How Teachers can Prepare Students for the New Mobile Workforce
Today’s students will enter a drastically different world of work than the one we grew up in.
Consider this: If I had told you 10 (or even five) years ago that somebody with a laptop and Wi-Fi connection would be as productive as someone who reports to a traditional office every day, you might’ve told me I was crazy. Few of us foresaw how advancing computer technology and ubiquitous wireless access would converge to change the way we work.
A lot of todays’ companies offer incredible freedom for people to work remotely, independently and during non-traditional work hours. They expect their workers to have superior reading, writing and interpersonal skills that enable interactions with people they rarely meet face-to-face.
As part of your classroom work, you need to pay attention to the working world your students will be entering — and to adjust your teaching choices as necessary.
What should we be focusing on?
Executive decision making
The increased liberty of working remotely and primarily through the computer increases the expectation that people manage their own time and responsibilities. In the traditional brick-and-mortar work environment, people reported to an office and worked under the supervision of an immediate superior. With today’s opportunity to work remotely, people need to be able to prioritize and make decisions about how to best manage this lack of formal supervision.
The nearby boss checking on work progress through regular meetings is less and less common. You can prepare your students for this by gradually releasing more and more responsibility to them. Longer projects and ample time to complete them independently are excellent ways to foster this ability.
Smartphones, email and changing work culture have all conspired to break down the walls of the typical workday. Some people struggle with the expectation that they keep working after traditional work hours, but others enjoy the opportunity to complete work at their own time and pace.
Today’s technology, and the ability to make one’s work portable, offers the opportunity to tailor people’s work. Students can and should be expected to complete reasonable and developmentally appropriate work outside of your regular classroom meeting times.
After all, they’ll be in for a rude awakening if they think today’s companies won’t expect them to work outside of traditional working hours.
Reading and writing
For all the flash and sizzle of technology, the ability to read information, process it and create clear, well-written responses is essential when people communicate via electronic devices. Rather than heralding the death of writing, today’s evolving work environment is requiring high-level reading and writing skills.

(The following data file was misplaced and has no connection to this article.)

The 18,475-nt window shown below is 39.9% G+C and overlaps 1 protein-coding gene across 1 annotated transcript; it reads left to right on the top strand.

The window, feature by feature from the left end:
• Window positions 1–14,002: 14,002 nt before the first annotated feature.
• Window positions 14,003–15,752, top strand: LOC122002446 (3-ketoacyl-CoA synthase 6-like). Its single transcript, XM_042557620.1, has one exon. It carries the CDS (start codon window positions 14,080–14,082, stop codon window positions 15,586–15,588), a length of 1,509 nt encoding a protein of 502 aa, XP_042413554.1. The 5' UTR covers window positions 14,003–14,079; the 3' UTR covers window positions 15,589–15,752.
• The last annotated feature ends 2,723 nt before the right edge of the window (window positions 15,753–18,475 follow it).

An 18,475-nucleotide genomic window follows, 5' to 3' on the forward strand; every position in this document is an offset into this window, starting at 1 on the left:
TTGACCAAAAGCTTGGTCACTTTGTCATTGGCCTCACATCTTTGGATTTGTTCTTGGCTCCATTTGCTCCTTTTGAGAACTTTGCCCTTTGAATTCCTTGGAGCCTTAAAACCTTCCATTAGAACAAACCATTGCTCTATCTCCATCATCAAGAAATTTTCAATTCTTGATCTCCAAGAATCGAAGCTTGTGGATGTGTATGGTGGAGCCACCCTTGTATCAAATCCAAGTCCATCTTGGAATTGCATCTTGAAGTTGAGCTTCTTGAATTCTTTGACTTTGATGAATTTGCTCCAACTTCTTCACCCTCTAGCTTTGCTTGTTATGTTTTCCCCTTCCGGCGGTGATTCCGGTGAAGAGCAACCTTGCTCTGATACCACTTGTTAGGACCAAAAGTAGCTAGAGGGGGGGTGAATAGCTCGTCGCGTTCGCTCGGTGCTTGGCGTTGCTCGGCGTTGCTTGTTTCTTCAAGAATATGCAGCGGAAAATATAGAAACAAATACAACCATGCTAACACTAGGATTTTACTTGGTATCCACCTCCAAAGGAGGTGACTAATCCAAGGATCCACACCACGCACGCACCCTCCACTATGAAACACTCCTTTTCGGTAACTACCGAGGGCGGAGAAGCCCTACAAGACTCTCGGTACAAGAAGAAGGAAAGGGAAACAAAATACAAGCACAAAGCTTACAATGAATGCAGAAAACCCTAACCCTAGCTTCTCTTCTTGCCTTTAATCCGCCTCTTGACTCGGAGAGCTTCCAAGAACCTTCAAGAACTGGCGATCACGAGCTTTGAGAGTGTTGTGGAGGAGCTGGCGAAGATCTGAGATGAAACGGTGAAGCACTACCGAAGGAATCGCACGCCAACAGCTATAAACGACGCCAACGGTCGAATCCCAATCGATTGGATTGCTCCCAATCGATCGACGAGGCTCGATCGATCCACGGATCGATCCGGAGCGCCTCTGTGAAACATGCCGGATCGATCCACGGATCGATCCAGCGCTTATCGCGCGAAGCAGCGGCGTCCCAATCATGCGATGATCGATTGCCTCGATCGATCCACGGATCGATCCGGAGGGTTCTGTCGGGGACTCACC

Regardless of your subject area, it’s imperative to integrate strong reading and writing expectations into your work. Gone are the days when you can say, “but students don’t have to write for my class.” They should be writing often, and they’ll benefit from seeing you do the same.
The decline of the lone wolf
Anytime access to technology elevates the expectations that workers can function as effective members of a group. A shut office door and a day’s worth of “alone” work are no longer part of people’s expected workflow.
That’s why you want to help your students improve their ability to be cohesive and contributing members of a group focused on a single project. Working well with others is no longer an option; it’s a requirement.
Though reading and writing aren’t going away, visual communications via infographics, slide presentations and short videos are also gaining prominence. Help your students out by offering assessments that expect them to show understanding through the presentation of visual information.
You’ll find that today’s students, with their increased visual consumption thanks to social media, will take naturally to these assignments. Interestingly enough, you may be the one who struggles the most with this type of work.
All of these new opportunities create different expectations for how people interact with each other. The inability for email to truly convey feeling and emotion, the impersonal feel of communicating only via computer and the human need to interact with others can all conspire to make virtual work an isolating experience.
You can support these new work expectations by helping your students learn and practice strong overall interpersonal skills. Being a productive member of a group, being patient with others, sharing responsibilities and having the ability to manage one’s work are all essential skills for students as they exit our schools and enter the new world of work.